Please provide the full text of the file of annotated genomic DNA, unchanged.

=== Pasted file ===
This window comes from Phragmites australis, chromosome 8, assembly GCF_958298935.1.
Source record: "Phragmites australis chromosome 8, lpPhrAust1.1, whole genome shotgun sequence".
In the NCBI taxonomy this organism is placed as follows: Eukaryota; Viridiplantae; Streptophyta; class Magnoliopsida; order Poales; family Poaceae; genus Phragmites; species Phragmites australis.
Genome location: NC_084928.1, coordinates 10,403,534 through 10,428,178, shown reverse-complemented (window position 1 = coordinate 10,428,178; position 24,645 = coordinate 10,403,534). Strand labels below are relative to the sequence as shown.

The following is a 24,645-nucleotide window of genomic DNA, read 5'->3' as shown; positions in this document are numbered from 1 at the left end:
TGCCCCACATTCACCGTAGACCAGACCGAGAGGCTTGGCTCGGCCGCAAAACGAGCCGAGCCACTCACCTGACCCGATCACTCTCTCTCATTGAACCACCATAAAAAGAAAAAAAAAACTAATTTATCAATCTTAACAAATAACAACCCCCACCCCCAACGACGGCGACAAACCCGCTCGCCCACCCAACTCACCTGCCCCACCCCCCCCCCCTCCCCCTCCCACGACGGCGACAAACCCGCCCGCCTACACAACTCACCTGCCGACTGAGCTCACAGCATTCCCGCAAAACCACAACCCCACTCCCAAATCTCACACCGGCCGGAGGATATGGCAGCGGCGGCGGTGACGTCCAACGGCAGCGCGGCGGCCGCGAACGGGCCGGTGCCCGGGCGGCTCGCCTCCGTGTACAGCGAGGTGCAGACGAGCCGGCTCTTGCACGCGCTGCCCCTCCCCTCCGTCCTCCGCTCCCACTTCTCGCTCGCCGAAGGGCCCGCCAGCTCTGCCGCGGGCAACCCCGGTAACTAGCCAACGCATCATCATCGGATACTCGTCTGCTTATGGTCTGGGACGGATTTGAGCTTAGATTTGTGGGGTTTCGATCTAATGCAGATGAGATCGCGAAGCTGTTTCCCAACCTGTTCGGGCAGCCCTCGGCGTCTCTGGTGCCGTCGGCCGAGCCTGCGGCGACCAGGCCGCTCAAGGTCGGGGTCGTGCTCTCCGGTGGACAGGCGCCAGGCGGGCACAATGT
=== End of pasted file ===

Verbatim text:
This window comes from Phragmites australis, chromosome 8, assembly GCF_958298935.1.
Source record: "Phragmites australis chromosome 8, lpPhrAust1.1, whole genome shotgun sequence".
In the NCBI taxonomy this organism is placed as follows: Eukaryota; Viridiplantae; Streptophyta; class Magnoliopsida; order Poales; family Poaceae; genus Phragmites; species Phragmites australis.
Genome location: NC_084928.1, coordinates 10,403,534 through 10,428,178, shown reverse-complemented (window position 1 = coordinate 10,428,178; position 24,645 = coordinate 10,403,534). Strand labels below are relative to the sequence as shown.

The following is a 24,645-nucleotide window of genomic DNA, read 5'->3' as shown; positions in this document are numbered from 1 at the left end:
TGCCCCACATTCACCGTAGACCAGACCGAGAGGCTTGGCTCGGCCGCAAAACGAGCCGAGCCACTCACCTGACCCGATCACTCTCTCTCATTGAACCACCATAAAAAGAAAAAAAAAACTAATTTATCAATCTTAACAAATAACAACCCCCACCCCCAACGACGGCGACAAACCCGCTCGCCCACCCAACTCACCTGCCCCACCCCCCCCCCCTCCCCCTCCCACGACGGCGACAAACCCGCCCGCCTACACAACTCACCTGCCGACTGAGCTCACAGCATTCCCGCAAAACCACAACCCCACTCCCAAATCTCACACCGGCCGGAGGATATGGCAGCGGCGGCGGTGACGTCCAACGGCAGCGCGGCGGCCGCGAACGGGCCGGTGCCCGGGCGGCTCGCCTCCGTGTACAGCGAGGTGCAGACGAGCCGGCTCTTGCACGCGCTGCCCCTCCCCTCCGTCCTCCGCTCCCACTTCTCGCTCGCCGAAGGGCCCGCCAGCTCTGCCGCGGGCAACCCCGGTAACTAGCCAACGCATCATCATCGGATACTCGTCTGCTTATGGTCTGGGACGGATTTGAGCTTAGATTTGTGGGGTTTCGATCTAATGCAGATGAGATCGCGAAGCTGTTTCCCAACCTGTTCGGGCAGCCCTCGGCGTCTCTGGTGCCGTCGGCCGAGCCTGCGGCGACCAGGCCGCTCAAGGTCGGGGTCGTGCTCTCCGGTGGACAGGCGCCAGGCGGGCACAATGT